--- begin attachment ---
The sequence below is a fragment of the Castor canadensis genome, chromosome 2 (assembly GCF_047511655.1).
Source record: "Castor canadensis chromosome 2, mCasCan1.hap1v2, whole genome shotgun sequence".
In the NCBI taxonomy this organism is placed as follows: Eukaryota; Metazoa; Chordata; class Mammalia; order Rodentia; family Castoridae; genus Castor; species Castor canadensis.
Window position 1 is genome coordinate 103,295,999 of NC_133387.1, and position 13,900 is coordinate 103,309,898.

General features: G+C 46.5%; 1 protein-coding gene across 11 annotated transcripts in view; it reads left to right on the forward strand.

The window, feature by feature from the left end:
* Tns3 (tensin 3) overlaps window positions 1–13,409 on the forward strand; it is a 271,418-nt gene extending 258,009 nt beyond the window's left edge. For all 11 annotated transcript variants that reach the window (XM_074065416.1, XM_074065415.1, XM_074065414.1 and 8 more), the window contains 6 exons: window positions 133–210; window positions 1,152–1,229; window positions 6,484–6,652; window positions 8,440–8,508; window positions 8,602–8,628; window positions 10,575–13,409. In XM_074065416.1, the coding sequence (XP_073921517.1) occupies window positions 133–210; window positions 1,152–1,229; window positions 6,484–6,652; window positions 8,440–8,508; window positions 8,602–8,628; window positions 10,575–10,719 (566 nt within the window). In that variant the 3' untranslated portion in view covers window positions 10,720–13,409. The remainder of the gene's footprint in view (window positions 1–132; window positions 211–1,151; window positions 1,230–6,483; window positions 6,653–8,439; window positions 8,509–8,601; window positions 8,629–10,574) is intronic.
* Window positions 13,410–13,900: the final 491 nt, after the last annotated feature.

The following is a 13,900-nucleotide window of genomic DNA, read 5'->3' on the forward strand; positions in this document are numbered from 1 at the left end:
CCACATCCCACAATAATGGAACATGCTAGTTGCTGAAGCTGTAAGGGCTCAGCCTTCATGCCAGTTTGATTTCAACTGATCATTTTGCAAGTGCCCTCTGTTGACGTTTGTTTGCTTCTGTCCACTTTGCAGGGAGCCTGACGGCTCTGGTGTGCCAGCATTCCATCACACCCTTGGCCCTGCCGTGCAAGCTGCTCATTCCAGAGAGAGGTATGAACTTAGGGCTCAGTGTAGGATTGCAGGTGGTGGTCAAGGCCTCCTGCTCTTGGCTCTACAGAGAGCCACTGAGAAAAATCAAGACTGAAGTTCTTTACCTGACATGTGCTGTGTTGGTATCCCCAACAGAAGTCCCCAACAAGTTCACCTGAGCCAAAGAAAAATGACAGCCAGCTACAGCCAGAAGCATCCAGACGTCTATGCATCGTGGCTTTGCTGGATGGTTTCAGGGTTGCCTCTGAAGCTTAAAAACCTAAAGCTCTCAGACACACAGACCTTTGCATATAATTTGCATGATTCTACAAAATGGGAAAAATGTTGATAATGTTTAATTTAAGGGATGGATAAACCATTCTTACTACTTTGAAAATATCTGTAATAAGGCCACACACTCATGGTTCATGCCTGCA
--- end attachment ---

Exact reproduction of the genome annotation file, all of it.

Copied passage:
The sequence below is a fragment of the Castor canadensis genome, chromosome 2 (assembly GCF_047511655.1).
Source record: "Castor canadensis chromosome 2, mCasCan1.hap1v2, whole genome shotgun sequence".
In the NCBI taxonomy this organism is placed as follows: Eukaryota; Metazoa; Chordata; class Mammalia; order Rodentia; family Castoridae; genus Castor; species Castor canadensis.
Window position 1 is genome coordinate 103,295,999 of NC_133387.1, and position 13,900 is coordinate 103,309,898.

General features: G+C 46.5%; 1 protein-coding gene across 11 annotated transcripts in view; it reads left to right on the forward strand.

The window, feature by feature from the left end:
* Tns3 (tensin 3) overlaps window positions 1–13,409 on the forward strand; it is a 271,418-nt gene extending 258,009 nt beyond the window's left edge. For all 11 annotated transcript variants that reach the window (XM_074065416.1, XM_074065415.1, XM_074065414.1 and 8 more), the window contains 6 exons: window positions 133–210; window positions 1,152–1,229; window positions 6,484–6,652; window positions 8,440–8,508; window positions 8,602–8,628; window positions 10,575–13,409. In XM_074065416.1, the coding sequence (XP_073921517.1) occupies window positions 133–210; window positions 1,152–1,229; window positions 6,484–6,652; window positions 8,440–8,508; window positions 8,602–8,628; window positions 10,575–10,719 (566 nt within the window). In that variant the 3' untranslated portion in view covers window positions 10,720–13,409. The remainder of the gene's footprint in view (window positions 1–132; window positions 211–1,151; window positions 1,230–6,483; window positions 6,653–8,439; window positions 8,509–8,601; window positions 8,629–10,574) is intronic.
* Window positions 13,410–13,900: the final 491 nt, after the last annotated feature.

The following is a 13,900-nucleotide window of genomic DNA, read 5'->3' on the forward strand; positions in this document are numbered from 1 at the left end:
CCACATCCCACAATAATGGAACATGCTAGTTGCTGAAGCTGTAAGGGCTCAGCCTTCATGCCAGTTTGATTTCAACTGATCATTTTGCAAGTGCCCTCTGTTGACGTTTGTTTGCTTCTGTCCACTTTGCAGGGAGCCTGACGGCTCTGGTGTGCCAGCATTCCATCACACCCTTGGCCCTGCCGTGCAAGCTGCTCATTCCAGAGAGAGGTATGAACTTAGGGCTCAGTGTAGGATTGCAGGTGGTGGTCAAGGCCTCCTGCTCTTGGCTCTACAGAGAGCCACTGAGAAAAATCAAGACTGAAGTTCTTTACCTGACATGTGCTGTGTTGGTATCCCCAACAGAAGTCCCCAACAAGTTCACCTGAGCCAAAGAAAAATGACAGCCAGCTACAGCCAGAAGCATCCAGACGTCTATGCATCGTGGCTTTGCTGGATGGTTTCAGGGTTGCCTCTGAAGCTTAAAAACCTAAAGCTCTCAGACACACAGACCTTTGCATATAATTTGCATGATTCTACAAAATGGGAAAAATGTTGATAATGTTTAATTTAAGGGATGGATAAACCATTCTTACTACTTTGAAAATATCTGTAATAAGGCCACACACTCATGGTTCATGCCTGCA